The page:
On our second morning at our new place, as I was washing the dishes from breakfast, my landlords came, the husband with his wheelbarrow, spade, ladder, and bolo, and helped me trim branches off the trees that were overhanging on the walkway from the street to our house. The twice-daily task of sweeping the walkway would now be a lot easier and quicker. While the hubby was whacking at the trees, the wife and I went around the 1,000 sq.m. property, identifying the plants grown on the perimeter garden. Across the main door and balcony, the apple-mango tree standing much higher than the house and now heavy with fruits, the ripe ones falling throughout the day and peppering the ground, was planted by the wife 26 years ago when she, like me today, was a young-ish mother with growing up kids, was still living with her in-laws (I suspect that she and her husband come to help me because she remembers how back then as a woman it could be quite overwhelming raising up kids, making house, and working all at the same time plus they liked me to be the one to buy the place which by the way is for sale). Incidentally, the Spanish colonial house still in it’s original state is more or less 60+ years old! I’m fascinated with history and so I feel lucky that I’ve stumbled upon this property. Of course, with such an established house among the initial concerns, well, from the kids at least, was ghosts. I assured them that the house is peaceful and welcoming. Before finalizing the lease agreement and meeting the landlords, when the previous renters were packing, I came to stay a couple of afternoons with them just to feel the vibes of the house. And, peaceful and welcoming were what I felt. On our first night, as a sort of ritual, I thanked the universe or whatever for bringing us to the shelter of a heritage house and assured the spirit of the house or whatever that I can be relied upon to take good care of the property and in exchange they take care of us during our stay (in other words, to just let us be).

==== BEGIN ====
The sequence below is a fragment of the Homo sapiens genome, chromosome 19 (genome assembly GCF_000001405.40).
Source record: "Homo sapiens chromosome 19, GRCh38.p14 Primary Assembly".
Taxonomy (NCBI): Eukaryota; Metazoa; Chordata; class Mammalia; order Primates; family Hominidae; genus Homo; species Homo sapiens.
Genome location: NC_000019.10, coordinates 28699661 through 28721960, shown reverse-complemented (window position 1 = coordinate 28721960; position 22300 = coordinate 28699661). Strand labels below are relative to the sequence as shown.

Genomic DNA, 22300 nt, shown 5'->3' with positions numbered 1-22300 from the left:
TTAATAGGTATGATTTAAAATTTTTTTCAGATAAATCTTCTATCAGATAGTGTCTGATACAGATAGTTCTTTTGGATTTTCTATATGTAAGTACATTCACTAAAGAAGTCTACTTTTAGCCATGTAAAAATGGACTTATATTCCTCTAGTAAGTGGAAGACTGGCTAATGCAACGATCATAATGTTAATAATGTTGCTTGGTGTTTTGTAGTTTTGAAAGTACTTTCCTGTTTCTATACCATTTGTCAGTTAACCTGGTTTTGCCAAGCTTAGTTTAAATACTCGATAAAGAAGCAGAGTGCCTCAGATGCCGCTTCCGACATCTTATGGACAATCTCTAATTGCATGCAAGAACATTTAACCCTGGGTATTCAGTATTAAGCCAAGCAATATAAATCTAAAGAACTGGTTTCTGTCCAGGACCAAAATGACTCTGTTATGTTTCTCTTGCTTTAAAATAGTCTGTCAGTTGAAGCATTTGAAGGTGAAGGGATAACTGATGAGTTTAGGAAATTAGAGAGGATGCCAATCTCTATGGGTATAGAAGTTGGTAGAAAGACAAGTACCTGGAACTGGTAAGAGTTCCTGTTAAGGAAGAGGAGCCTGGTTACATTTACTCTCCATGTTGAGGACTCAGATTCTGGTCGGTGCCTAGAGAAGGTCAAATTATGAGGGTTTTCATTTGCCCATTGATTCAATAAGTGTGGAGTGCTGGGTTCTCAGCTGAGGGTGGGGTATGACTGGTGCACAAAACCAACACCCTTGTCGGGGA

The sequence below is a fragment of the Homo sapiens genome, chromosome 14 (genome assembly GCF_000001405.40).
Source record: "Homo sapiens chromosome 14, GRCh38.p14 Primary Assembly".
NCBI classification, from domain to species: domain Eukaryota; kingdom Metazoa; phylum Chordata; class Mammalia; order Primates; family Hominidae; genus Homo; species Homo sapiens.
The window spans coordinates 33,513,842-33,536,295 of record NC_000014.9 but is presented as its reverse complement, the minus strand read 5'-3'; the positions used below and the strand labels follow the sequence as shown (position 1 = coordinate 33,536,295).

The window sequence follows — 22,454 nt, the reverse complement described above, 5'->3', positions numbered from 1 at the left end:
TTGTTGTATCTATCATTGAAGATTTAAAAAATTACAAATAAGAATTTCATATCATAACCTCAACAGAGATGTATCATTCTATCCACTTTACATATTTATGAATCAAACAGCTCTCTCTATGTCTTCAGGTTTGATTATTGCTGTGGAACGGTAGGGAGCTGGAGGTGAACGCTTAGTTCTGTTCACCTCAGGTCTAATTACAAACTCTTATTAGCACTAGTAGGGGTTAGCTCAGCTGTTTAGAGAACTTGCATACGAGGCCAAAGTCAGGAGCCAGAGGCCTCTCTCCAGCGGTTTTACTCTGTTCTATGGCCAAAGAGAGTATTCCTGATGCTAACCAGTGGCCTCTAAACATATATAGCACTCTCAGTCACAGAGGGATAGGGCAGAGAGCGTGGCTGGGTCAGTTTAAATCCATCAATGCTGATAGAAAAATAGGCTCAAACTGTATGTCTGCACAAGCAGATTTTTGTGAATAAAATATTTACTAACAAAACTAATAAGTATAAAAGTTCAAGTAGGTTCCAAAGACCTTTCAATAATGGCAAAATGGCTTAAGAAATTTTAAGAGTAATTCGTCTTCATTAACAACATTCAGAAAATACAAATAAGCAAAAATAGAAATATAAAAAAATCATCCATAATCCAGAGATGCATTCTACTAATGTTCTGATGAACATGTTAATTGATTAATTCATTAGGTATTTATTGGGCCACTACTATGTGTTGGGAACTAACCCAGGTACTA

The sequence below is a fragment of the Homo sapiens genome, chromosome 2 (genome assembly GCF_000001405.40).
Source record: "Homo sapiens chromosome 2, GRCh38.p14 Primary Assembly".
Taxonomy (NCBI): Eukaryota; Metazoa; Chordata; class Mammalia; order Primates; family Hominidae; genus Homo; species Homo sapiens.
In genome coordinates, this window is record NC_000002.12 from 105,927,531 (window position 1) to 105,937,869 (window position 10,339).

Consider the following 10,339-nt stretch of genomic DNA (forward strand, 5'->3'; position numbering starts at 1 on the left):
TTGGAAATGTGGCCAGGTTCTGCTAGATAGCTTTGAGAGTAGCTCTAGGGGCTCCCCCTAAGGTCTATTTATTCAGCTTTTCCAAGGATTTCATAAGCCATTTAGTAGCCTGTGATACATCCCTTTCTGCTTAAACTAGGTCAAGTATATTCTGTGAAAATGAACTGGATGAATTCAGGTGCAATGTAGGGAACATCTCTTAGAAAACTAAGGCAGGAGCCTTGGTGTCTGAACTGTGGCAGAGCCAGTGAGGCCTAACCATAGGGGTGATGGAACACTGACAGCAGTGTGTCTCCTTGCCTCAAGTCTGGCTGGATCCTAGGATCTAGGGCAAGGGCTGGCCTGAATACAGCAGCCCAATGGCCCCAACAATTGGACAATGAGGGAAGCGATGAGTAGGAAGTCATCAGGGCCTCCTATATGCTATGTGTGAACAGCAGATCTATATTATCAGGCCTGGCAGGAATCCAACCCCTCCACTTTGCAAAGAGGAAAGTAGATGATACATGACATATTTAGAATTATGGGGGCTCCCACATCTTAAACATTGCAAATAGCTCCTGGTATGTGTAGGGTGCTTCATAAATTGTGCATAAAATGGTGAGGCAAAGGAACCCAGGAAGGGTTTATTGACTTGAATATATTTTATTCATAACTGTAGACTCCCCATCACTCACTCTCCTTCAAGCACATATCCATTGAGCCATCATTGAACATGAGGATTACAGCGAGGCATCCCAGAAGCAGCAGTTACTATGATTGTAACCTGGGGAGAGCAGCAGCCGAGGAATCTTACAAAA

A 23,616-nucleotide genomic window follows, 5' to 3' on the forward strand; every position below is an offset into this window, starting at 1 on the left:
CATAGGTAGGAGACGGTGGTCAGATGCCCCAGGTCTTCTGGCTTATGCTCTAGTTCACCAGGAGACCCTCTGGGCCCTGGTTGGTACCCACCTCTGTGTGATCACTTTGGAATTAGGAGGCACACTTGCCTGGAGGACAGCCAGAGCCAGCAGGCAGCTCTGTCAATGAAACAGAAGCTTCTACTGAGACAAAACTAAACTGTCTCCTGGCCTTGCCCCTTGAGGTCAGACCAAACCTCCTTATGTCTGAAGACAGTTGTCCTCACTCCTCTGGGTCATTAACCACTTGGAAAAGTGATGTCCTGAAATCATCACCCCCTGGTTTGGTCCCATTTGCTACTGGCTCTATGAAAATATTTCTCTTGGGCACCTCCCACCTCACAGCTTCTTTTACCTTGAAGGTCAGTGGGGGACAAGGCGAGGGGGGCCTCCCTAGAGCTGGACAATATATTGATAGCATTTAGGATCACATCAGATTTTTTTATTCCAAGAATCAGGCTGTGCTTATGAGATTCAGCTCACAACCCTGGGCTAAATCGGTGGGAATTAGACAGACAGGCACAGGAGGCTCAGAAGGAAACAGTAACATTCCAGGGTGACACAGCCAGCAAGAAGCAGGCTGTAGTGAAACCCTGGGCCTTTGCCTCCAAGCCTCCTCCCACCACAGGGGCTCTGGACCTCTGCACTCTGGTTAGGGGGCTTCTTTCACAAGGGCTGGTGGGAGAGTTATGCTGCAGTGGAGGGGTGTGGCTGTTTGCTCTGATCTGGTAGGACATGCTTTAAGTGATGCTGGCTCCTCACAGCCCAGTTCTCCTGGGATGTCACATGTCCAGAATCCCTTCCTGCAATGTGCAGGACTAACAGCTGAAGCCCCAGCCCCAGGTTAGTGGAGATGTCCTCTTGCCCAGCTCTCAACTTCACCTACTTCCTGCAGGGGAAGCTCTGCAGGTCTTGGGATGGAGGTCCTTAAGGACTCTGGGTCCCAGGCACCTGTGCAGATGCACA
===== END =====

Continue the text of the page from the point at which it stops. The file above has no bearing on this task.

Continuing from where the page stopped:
malunggayMoving on, we identified plants like, the lone mahogany tree, a couple of palm trees, several banana trees (the husband, on instruction by the wife, chopped off a soon-to-ripen bunch that he hung under the roof in the backyard and which we can easily get from once ripe- oh so that’s what she meant by hanging it), lemongrass, papaya tree (the dwarf red variety left by the recent renter who’s an agriculturist), edible greens we couldn’t identify but popular among the Chinese (planted by a previous renter), malunggay (moringa) tree (I harvested enough of it’s fruits for dinner, having now learned from my aunt how to cook it), cactus, and a few more others we didn’t know.


Still, there’s so much bare ground left to be planted. Resting and chatting after our work were done, I resolved to really get a gardening and farming crash course Dummies style. That, while I wondered shit how in the world did I get myself from mostly intellectual or mental work to manual labor? Nobody in my circle especially my agriculturist-colleagues would believe me if I tell them I’ve turned into a kind of hands-on gardener-farmer. Ha ha.


It reminded me of a statement from the book, Beyond The Pyramids: Travels in Egypt,